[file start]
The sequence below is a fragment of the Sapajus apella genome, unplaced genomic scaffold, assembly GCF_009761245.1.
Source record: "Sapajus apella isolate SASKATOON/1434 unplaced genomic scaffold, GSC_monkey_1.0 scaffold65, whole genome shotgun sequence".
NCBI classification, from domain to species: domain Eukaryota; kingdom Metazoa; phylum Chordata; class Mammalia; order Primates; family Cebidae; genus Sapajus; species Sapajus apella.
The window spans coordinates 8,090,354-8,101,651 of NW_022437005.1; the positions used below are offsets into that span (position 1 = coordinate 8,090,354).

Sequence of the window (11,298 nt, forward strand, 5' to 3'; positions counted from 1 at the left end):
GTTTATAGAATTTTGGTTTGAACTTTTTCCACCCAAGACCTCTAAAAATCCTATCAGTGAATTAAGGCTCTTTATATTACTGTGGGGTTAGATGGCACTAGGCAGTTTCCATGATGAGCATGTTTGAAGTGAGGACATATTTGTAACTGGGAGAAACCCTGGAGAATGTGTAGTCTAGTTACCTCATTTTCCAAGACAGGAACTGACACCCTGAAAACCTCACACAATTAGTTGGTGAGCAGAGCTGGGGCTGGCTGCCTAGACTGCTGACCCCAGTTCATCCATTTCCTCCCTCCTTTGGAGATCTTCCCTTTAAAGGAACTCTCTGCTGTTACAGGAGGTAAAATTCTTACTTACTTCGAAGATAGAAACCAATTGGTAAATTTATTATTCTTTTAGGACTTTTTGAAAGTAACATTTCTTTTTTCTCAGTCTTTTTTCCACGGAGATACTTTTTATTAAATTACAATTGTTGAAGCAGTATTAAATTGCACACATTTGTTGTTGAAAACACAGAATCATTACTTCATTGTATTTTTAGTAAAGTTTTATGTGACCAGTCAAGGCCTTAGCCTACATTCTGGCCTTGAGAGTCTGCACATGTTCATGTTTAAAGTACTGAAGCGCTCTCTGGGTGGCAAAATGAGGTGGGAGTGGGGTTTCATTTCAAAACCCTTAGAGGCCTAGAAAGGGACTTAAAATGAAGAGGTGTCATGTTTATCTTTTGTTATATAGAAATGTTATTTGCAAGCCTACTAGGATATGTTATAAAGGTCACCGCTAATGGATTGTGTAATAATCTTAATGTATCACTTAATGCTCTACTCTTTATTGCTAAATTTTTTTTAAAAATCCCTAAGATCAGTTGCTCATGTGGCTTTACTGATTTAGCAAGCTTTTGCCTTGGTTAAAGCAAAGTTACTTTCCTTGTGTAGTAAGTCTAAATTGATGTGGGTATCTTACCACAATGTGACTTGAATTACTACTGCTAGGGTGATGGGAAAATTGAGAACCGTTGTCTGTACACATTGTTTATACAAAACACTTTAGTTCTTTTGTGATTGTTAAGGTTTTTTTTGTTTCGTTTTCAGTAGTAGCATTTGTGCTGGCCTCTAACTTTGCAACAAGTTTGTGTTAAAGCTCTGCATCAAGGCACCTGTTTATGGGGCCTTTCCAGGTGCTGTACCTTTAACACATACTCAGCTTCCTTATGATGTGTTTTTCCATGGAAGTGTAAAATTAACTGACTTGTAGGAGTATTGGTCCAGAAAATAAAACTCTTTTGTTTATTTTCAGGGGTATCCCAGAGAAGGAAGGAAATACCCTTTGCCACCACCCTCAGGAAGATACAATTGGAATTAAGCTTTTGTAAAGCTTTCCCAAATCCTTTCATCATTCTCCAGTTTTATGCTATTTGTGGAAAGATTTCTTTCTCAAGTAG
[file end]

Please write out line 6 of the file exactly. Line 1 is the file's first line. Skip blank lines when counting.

GTTTATAGAATTTTGGTTTGAACTTTTTCCACCCAAGACCTCTAAAAATCCTATCAGTGAATTAAGGCTCTTTATATTACTGTGGGGTTAGATGGCACTAGGCAGTTTCCATGATGAGCATGTTTGAAGTGAGGACATATTTGTAACTGGGAGAAACCCTGGAGAATGTGTAGTCTAGTTACCTCATTTTCCAAGACAGGAACTGACACCCTGAAAACCTCACACAATTAGTTGGTGAGCAGAGCTGGGGCTGGCTGCCTAGACTGCTGACCCCAGTTCATCCATTTCCTCCCTCCTTTGGAGATCTTCCCTTTAAAGGAACTCTCTGCTGTTACAGGAGGTAAAATTCTTACTTACTTCGAAGATAGAAACCAATTGGTAAATTTATTATTCTTTTAGGACTTTTTGAAAGTAACATTTCTTTTTTCTCAGTCTTTTTTCCACGGAGATACTTTTTATTAAATTACAATTGTTGAAGCAGTATTAAATTGCACACATTTGTTGTTGAAAACACAGAATCATTACTTCATTGTATTTTTAGTAAAGTTTTATGTGACCAGTCAAGGCCTTAGCCTACATTCTGGCCTTGAGAGTCTGCACATGTTCATGTTTAAAGTACTGAAGCGCTCTCTGGGTGGCAAAATGAGGTGGGAGTGGGGTTTCATTTCAAAACCCTTAGAGGCCTAGAAAGGGACTTAAAATGAAGAGGTGTCATGTTTATCTTTTGTTATATAGAAATGTTATTTGCAAGCCTACTAGGATATGTTATAAAGGTCACCGCTAATGGATTGTGTAATAATCTTAATGTATCACTTAATGCTCTACTCTTTATTGCTAAATTTTTTTTAAAAATCCCTAAGATCAGTTGCTCATGTGGCTTTACTGATTTAGCAAGCTTTTGCCTTGGTTAAAGCAAAGTTACTTTCCTTGTGTAGTAAGTCTAAATTGATGTGGGTATCTTACCACAATGTGACTTGAATTACTACTGCTAGGGTGATGGGAAAATTGAGAACCGTTGTCTGTACACATTGTTTATACAAAACACTTTAGTTCTTTTGTGATTGTTAAGGTTTTTTTTGTTTCGTTTTCAGTAGTAGCATTTGTGCTGGCCTCTAACTTTGCAACAAGTTTGTGTTAAAGCTCTGCATCAAGGCACCTGTTTATGGGGCCTTTCCAGGTGCTGTACCTTTAACACATACTCAGCTTCCTTATGATGTGTTTTTCCATGGAAGTGTAAAATTAACTGACTTGTAGGAGTATTGGTCCAGAAAATAAAACTCTTTTGTTTATTTTCAGGGGTATCCCAGAGAAGGAAGGAAATACCCTTTGCCACCACCCTCAGGAAGATACAATTGGAATTAAGCTTTTGTAAAGCTTTCCCAAATCCTTTCATCATTCTCCAGTTTTATGCTATTTGTGGAAAGATTTCTTTCTCAAGTAG